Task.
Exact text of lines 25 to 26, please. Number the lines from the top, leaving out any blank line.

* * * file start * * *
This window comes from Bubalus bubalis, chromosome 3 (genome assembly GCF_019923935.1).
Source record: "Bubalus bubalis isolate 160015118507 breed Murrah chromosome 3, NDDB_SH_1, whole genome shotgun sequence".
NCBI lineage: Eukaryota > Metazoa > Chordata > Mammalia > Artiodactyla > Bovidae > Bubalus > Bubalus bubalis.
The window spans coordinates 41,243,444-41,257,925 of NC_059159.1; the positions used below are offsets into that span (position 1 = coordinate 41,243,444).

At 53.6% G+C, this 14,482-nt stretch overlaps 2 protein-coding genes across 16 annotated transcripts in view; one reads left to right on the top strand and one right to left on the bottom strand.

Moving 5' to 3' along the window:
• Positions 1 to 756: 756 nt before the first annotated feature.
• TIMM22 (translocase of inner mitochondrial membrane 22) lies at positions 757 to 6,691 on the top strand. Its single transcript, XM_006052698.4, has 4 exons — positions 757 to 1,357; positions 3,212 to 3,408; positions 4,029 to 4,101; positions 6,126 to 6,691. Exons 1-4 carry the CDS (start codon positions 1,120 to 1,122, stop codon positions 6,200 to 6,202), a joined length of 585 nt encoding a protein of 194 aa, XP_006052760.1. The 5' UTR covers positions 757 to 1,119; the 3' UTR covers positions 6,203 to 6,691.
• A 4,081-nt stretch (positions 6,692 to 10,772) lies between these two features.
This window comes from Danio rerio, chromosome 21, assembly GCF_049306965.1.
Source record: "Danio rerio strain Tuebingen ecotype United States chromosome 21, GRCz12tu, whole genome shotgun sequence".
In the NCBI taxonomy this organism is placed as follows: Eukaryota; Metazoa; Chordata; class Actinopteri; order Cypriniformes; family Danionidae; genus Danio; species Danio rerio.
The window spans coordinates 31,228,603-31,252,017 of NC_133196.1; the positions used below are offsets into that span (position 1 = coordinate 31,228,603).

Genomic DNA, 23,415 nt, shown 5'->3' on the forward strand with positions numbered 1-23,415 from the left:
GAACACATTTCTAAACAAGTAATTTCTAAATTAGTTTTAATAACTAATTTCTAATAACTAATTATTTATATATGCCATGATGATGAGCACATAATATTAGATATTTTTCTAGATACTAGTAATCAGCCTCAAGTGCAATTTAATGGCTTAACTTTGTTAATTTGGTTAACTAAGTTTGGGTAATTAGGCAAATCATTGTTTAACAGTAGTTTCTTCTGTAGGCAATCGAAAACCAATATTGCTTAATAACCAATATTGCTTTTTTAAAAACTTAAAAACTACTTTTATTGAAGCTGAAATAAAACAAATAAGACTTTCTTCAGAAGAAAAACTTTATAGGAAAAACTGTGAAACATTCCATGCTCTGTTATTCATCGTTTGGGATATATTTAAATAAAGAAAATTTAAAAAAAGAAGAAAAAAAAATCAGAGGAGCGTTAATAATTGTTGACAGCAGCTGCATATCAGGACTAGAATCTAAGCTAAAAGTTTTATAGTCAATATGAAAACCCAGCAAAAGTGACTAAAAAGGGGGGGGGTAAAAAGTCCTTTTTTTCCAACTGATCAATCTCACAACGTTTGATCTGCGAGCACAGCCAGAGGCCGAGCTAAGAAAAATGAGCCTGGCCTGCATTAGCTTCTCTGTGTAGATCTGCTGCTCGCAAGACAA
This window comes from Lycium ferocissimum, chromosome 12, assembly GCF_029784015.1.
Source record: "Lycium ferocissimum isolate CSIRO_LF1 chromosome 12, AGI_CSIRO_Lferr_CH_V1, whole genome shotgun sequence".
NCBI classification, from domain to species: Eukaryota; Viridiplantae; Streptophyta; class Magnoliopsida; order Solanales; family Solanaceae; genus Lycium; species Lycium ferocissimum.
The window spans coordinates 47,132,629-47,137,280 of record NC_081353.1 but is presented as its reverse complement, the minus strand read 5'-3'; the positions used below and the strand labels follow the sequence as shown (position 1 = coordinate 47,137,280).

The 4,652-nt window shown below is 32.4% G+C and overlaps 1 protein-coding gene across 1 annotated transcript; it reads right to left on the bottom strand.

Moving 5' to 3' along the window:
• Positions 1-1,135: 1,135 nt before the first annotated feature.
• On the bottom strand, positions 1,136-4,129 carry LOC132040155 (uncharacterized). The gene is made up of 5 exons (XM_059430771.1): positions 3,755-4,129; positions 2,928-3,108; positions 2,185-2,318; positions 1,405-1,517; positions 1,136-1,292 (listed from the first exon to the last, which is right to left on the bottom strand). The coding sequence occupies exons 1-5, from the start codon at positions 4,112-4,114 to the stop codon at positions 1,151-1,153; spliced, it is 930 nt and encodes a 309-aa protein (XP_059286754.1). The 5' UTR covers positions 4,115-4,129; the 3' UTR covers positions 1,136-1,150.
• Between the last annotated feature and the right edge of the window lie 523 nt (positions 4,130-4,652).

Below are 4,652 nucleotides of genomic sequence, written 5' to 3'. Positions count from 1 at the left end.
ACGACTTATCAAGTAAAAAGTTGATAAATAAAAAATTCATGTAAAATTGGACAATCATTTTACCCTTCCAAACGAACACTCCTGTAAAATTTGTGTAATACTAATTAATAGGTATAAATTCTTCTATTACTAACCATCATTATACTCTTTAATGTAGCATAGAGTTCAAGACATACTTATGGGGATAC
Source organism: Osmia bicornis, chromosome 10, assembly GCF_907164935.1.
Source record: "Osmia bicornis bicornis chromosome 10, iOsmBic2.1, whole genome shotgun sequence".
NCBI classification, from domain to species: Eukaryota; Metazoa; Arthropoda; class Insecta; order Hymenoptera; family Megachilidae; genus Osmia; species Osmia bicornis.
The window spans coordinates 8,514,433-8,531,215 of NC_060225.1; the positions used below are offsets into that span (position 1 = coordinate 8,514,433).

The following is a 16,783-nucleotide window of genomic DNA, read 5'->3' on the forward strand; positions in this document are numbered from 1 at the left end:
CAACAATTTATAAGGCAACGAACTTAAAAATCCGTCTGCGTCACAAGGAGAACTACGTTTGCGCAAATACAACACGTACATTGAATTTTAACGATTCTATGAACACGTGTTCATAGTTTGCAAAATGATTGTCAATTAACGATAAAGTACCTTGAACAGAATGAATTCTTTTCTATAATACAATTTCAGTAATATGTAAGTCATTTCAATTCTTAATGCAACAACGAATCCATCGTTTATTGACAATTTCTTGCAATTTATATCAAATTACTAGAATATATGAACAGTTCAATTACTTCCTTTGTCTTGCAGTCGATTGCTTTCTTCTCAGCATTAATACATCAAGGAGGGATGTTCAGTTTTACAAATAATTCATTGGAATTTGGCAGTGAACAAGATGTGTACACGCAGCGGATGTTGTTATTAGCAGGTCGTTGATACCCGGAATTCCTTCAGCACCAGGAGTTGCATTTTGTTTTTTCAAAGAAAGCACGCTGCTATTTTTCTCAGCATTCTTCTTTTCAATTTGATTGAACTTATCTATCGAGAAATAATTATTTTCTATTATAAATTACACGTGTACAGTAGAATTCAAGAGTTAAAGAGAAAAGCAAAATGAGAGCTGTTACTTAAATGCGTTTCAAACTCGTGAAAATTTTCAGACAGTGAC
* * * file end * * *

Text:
Below are 4,652 nucleotides of genomic sequence, written 5' to 3'. Positions count from 1 at the left end.
ACGACTTATCAAGTAAAAAGTTGATAAATAAAAAATTCATGTAAAATTGGACAATCATTTTACCCTTCCAAACGAACACTCCTGTAAAATTTGTGTAATACTAATTAATAGGTATAAATTCTTCTATTACTAACCATCATTATACTCTTTAATGTAGCATAGAGTTCAAGACATACTTATGGGGATAC